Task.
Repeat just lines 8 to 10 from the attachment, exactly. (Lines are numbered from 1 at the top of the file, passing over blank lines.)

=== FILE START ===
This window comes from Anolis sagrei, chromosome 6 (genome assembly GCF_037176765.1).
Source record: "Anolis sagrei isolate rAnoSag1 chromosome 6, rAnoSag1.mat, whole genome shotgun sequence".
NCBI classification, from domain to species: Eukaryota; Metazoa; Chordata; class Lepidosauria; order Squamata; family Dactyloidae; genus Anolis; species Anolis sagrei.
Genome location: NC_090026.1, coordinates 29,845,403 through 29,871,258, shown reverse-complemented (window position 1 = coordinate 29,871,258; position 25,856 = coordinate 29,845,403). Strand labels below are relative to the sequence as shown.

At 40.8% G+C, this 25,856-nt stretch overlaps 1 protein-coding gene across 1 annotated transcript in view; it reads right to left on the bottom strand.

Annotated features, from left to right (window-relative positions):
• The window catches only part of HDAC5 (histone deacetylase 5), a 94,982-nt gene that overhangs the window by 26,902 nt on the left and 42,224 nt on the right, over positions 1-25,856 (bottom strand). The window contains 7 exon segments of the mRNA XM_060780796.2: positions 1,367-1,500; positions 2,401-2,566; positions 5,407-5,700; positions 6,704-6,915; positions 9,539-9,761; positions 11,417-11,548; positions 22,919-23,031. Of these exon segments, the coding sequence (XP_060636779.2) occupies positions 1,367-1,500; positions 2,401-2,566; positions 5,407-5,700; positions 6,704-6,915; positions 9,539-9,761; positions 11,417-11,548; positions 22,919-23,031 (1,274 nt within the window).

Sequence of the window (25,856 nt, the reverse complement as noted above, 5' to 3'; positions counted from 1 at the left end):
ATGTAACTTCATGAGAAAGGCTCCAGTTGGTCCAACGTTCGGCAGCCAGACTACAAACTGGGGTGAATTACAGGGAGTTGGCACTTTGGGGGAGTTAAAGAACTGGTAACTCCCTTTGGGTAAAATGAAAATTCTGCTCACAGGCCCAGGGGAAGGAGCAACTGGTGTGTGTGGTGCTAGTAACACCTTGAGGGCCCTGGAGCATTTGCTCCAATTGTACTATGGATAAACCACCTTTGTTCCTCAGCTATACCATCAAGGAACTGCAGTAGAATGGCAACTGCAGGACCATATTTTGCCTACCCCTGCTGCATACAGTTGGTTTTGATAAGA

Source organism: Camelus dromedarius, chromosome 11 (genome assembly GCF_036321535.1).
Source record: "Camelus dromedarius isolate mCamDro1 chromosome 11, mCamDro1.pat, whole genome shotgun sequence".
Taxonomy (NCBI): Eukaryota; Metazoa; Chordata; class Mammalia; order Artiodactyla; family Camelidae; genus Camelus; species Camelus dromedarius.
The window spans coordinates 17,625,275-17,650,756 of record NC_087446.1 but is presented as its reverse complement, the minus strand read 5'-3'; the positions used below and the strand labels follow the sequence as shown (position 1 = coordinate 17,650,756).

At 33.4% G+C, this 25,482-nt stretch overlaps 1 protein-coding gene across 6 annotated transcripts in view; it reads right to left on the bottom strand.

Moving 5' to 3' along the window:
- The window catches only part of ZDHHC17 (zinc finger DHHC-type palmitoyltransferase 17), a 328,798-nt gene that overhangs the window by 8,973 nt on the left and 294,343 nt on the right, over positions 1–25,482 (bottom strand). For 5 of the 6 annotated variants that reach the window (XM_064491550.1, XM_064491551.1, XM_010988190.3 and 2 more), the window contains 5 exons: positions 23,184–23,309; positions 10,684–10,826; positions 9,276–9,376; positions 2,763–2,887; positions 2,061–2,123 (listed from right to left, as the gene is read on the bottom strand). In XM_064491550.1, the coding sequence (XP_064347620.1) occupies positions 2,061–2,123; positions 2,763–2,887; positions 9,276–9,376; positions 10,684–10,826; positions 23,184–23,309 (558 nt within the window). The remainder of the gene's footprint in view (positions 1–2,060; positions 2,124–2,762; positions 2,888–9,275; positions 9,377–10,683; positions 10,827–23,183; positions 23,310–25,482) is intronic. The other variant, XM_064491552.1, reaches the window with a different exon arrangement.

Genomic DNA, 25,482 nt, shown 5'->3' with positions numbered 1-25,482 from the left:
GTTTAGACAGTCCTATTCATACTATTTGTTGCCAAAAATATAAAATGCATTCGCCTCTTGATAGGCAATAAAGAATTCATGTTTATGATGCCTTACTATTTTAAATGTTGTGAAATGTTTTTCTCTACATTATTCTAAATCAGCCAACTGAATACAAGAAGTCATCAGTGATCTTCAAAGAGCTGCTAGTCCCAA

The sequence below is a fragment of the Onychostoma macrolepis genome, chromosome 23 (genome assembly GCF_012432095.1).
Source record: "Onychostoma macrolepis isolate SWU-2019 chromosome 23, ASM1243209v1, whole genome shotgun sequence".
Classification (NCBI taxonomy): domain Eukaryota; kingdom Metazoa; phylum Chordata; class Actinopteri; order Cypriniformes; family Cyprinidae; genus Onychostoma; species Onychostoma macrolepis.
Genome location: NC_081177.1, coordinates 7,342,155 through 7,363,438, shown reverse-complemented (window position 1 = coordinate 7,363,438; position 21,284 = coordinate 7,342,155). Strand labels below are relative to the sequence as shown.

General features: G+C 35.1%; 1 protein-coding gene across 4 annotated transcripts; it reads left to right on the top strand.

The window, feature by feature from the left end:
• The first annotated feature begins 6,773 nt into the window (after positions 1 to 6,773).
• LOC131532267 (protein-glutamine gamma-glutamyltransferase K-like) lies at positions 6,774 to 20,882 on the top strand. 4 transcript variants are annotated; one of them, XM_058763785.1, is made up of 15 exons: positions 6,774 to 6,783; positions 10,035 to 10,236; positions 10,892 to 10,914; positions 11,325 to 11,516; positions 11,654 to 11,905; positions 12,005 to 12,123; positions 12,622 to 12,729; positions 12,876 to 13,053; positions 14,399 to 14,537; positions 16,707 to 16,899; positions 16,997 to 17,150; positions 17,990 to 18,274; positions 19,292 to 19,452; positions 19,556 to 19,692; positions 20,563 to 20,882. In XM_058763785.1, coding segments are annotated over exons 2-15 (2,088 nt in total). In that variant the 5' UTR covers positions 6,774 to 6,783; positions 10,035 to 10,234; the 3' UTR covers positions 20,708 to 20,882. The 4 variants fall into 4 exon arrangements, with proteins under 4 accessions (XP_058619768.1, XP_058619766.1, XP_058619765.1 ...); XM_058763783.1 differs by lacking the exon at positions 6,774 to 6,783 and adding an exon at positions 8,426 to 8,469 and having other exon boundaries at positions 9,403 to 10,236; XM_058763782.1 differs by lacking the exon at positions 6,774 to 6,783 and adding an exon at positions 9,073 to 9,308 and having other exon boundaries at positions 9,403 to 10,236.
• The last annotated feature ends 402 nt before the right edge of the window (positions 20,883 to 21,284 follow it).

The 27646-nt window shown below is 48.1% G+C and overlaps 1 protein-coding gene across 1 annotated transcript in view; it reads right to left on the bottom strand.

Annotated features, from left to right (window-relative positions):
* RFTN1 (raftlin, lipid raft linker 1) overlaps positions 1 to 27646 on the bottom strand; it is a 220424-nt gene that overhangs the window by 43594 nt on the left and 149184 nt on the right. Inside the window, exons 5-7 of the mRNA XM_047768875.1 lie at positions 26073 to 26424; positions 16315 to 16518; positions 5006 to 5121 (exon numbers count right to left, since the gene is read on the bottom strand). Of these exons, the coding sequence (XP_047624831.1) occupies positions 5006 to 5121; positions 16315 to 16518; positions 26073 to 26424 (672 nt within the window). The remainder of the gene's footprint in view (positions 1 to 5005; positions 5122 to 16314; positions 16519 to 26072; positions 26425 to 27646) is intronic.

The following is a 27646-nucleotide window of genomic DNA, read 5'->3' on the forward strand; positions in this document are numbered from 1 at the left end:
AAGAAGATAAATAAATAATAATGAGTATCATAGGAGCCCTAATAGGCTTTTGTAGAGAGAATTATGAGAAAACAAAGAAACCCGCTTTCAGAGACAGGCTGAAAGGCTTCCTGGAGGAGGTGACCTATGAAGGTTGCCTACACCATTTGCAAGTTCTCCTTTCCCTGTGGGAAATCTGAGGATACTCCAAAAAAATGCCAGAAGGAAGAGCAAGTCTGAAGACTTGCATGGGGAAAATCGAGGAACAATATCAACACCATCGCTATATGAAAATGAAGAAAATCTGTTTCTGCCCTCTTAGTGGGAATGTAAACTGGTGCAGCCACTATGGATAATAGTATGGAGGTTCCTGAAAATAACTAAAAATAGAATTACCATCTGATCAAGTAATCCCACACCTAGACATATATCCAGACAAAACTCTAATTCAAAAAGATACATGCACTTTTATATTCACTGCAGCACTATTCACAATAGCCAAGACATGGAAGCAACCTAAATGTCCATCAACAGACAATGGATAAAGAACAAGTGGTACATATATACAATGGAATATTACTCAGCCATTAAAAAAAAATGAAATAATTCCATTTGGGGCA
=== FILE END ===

Sequence of the window (25,856 nt, the reverse complement as noted above, 5' to 3'; positions counted from 1 at the left end):
ATGTAACTTCATGAGAAAGGCTCCAGTTGGTCCAACGTTCGGCAGCCAGACTACAAACTGGGGTGAATTACAGGGAGTTGGCACTTTGGGGGAGTTAAAGAACTGGTAACTCCCTTTGGGTAAAATGAAAATTCTGCTCACAGGCCCAGGGGAAGGAGCAACTGGTGTGTGTGGTGCTAGTAACACCTTGAGGGCCCTGGAGCATTTGCTCCAATTGTACTATGGATAAACCACCTTTGTTCCTCAGCTATACCATCAAGGAACTGCAGTAGAATGGCAACTGCAGGACCATATTTTGCCTACCCCTGCTGCATACAGTTGGTTTTGATAAGA

Source organism: Camelus dromedarius, chromosome 11 (genome assembly GCF_036321535.1).